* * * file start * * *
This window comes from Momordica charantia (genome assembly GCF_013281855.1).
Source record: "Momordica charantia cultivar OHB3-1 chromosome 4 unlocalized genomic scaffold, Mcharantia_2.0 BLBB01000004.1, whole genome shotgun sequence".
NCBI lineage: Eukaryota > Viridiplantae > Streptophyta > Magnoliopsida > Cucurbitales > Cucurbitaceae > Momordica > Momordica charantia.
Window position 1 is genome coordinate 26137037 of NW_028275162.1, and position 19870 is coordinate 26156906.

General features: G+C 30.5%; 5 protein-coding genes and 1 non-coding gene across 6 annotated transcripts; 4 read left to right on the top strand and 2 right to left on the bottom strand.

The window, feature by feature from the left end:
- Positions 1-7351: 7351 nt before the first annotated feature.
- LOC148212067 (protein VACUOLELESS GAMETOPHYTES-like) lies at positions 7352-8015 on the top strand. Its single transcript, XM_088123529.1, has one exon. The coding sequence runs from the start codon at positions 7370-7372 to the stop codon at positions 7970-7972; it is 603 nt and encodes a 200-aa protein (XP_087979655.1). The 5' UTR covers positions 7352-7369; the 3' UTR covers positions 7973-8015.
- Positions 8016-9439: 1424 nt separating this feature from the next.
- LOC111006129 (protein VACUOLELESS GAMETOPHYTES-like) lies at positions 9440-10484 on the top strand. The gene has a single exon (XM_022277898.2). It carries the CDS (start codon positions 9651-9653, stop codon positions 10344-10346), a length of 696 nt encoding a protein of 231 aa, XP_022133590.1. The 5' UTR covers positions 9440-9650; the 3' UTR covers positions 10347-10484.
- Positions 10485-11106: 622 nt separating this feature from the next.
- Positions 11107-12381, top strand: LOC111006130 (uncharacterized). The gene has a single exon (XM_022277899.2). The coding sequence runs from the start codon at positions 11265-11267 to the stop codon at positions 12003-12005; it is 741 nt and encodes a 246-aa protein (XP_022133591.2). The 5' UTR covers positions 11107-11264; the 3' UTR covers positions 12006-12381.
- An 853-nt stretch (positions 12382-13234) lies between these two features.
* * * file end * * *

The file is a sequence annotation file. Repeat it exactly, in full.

This window comes from Momordica charantia (genome assembly GCF_013281855.1).
Source record: "Momordica charantia cultivar OHB3-1 chromosome 4 unlocalized genomic scaffold, Mcharantia_2.0 BLBB01000004.1, whole genome shotgun sequence".
NCBI lineage: Eukaryota > Viridiplantae > Streptophyta > Magnoliopsida > Cucurbitales > Cucurbitaceae > Momordica > Momordica charantia.
Window position 1 is genome coordinate 26137037 of NW_028275162.1, and position 19870 is coordinate 26156906.

General features: G+C 30.5%; 5 protein-coding genes and 1 non-coding gene across 6 annotated transcripts; 4 read left to right on the top strand and 2 right to left on the bottom strand.

The window, feature by feature from the left end:
- Positions 1-7351: 7351 nt before the first annotated feature.
- LOC148212067 (protein VACUOLELESS GAMETOPHYTES-like) lies at positions 7352-8015 on the top strand. Its single transcript, XM_088123529.1, has one exon. The coding sequence runs from the start codon at positions 7370-7372 to the stop codon at positions 7970-7972; it is 603 nt and encodes a 200-aa protein (XP_087979655.1). The 5' UTR covers positions 7352-7369; the 3' UTR covers positions 7973-8015.
- Positions 8016-9439: 1424 nt separating this feature from the next.
- LOC111006129 (protein VACUOLELESS GAMETOPHYTES-like) lies at positions 9440-10484 on the top strand. The gene has a single exon (XM_022277898.2). It carries the CDS (start codon positions 9651-9653, stop codon positions 10344-10346), a length of 696 nt encoding a protein of 231 aa, XP_022133590.1. The 5' UTR covers positions 9440-9650; the 3' UTR covers positions 10347-10484.
- Positions 10485-11106: 622 nt separating this feature from the next.
- Positions 11107-12381, top strand: LOC111006130 (uncharacterized). The gene has a single exon (XM_022277899.2). The coding sequence runs from the start codon at positions 11265-11267 to the stop codon at positions 12003-12005; it is 741 nt and encodes a 246-aa protein (XP_022133591.2). The 5' UTR covers positions 11107-11264; the 3' UTR covers positions 12006-12381.
- An 853-nt stretch (positions 12382-13234) lies between these two features.